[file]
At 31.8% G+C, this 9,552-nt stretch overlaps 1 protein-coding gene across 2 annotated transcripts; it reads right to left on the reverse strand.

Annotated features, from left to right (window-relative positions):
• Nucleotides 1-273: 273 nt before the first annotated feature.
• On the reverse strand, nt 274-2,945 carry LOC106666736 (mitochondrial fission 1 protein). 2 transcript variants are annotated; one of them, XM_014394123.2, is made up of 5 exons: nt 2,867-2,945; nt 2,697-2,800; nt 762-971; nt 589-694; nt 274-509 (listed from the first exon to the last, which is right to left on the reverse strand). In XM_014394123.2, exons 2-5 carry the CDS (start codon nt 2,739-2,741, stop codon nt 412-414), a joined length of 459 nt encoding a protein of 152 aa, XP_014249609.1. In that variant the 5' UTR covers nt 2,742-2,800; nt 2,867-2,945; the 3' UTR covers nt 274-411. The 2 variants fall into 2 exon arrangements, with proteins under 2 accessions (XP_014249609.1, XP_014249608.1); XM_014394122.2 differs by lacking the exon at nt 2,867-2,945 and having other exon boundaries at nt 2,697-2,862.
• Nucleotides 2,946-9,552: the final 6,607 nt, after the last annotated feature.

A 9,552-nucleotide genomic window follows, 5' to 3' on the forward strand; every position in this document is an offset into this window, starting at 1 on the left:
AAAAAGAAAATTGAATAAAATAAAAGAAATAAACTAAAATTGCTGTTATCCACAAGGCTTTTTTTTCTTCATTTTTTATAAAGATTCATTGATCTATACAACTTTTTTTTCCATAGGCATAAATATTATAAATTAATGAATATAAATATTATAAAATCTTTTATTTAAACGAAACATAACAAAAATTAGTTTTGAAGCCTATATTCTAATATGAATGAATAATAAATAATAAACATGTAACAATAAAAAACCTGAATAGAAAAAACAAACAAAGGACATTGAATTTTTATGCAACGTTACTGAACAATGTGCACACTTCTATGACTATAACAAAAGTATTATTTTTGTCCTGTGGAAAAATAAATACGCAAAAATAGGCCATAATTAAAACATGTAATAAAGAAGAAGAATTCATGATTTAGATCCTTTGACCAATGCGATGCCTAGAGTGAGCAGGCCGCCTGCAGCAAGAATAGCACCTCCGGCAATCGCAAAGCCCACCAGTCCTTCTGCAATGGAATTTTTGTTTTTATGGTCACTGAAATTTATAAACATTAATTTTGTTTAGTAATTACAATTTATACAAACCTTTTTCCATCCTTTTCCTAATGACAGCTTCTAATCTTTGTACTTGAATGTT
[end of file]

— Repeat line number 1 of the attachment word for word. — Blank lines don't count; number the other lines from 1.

At 31.8% G+C, this 9,552-nt stretch overlaps 1 protein-coding gene across 2 annotated transcripts; it reads right to left on the reverse strand.